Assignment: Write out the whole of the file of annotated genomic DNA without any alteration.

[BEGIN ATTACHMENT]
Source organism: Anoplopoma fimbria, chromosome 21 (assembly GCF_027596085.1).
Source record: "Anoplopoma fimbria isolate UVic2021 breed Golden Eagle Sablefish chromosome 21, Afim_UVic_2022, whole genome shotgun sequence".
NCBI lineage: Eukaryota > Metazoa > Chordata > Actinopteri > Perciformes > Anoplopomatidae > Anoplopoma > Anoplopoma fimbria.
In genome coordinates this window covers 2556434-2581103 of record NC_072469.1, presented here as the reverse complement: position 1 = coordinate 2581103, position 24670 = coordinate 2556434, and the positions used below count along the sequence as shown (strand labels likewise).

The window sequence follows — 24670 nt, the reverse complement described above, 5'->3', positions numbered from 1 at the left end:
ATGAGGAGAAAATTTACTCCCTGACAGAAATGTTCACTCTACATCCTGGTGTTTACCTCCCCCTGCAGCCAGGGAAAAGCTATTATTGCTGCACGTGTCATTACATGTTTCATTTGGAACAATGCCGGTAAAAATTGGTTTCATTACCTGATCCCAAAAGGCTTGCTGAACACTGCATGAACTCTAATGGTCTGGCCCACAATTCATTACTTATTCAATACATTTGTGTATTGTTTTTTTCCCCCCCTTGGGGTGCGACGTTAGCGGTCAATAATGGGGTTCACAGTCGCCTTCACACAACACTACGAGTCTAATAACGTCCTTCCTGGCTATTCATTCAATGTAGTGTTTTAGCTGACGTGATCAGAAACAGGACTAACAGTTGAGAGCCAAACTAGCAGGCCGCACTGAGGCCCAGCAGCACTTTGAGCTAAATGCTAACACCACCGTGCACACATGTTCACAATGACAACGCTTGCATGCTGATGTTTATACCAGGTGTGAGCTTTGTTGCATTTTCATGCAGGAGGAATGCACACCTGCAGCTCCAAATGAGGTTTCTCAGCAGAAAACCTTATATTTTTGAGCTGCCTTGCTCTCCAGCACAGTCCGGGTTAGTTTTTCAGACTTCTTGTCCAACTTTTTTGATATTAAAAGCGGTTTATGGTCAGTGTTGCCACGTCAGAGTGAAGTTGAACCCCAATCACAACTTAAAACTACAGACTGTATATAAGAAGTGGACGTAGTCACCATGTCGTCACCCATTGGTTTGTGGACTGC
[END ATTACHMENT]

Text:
Source organism: Anoplopoma fimbria, chromosome 21 (assembly GCF_027596085.1).
Source record: "Anoplopoma fimbria isolate UVic2021 breed Golden Eagle Sablefish chromosome 21, Afim_UVic_2022, whole genome shotgun sequence".
NCBI lineage: Eukaryota > Metazoa > Chordata > Actinopteri > Perciformes > Anoplopomatidae > Anoplopoma > Anoplopoma fimbria.
In genome coordinates this window covers 2556434-2581103 of record NC_072469.1, presented here as the reverse complement: position 1 = coordinate 2581103, position 24670 = coordinate 2556434, and the positions used below count along the sequence as shown (strand labels likewise).

The window sequence follows — 24670 nt, the reverse complement described above, 5'->3', positions numbered from 1 at the left end:
ATGAGGAGAAAATTTACTCCCTGACAGAAATGTTCACTCTACATCCTGGTGTTTACCTCCCCCTGCAGCCAGGGAAAAGCTATTATTGCTGCACGTGTCATTACATGTTTCATTTGGAACAATGCCGGTAAAAATTGGTTTCATTACCTGATCCCAAAAGGCTTGCTGAACACTGCATGAACTCTAATGGTCTGGCCCACAATTCATTACTTATTCAATACATTTGTGTATTGTTTTTTTCCCCCCCTTGGGGTGCGACGTTAGCGGTCAATAATGGGGTTCACAGTCGCCTTCACACAACACTACGAGTCTAATAACGTCCTTCCTGGCTATTCATTCAATGTAGTGTTTTAGCTGACGTGATCAGAAACAGGACTAACAGTTGAGAGCCAAACTAGCAGGCCGCACTGAGGCCCAGCAGCACTTTGAGCTAAATGCTAACACCACCGTGCACACATGTTCACAATGACAACGCTTGCATGCTGATGTTTATACCAGGTGTGAGCTTTGTTGCATTTTCATGCAGGAGGAATGCACACCTGCAGCTCCAAATGAGGTTTCTCAGCAGAAAACCTTATATTTTTGAGCTGCCTTGCTCTCCAGCACAGTCCGGGTTAGTTTTTCAGACTTCTTGTCCAACTTTTTTGATATTAAAAGCGGTTTATGGTCAGTGTTGCCACGTCAGAGTGAAGTTGAACCCCAATCACAACTTAAAACTACAGACTGTATATAAGAAGTGGACGTAGTCACCATGTCGTCACCCATTGGTTTGTGGACTGC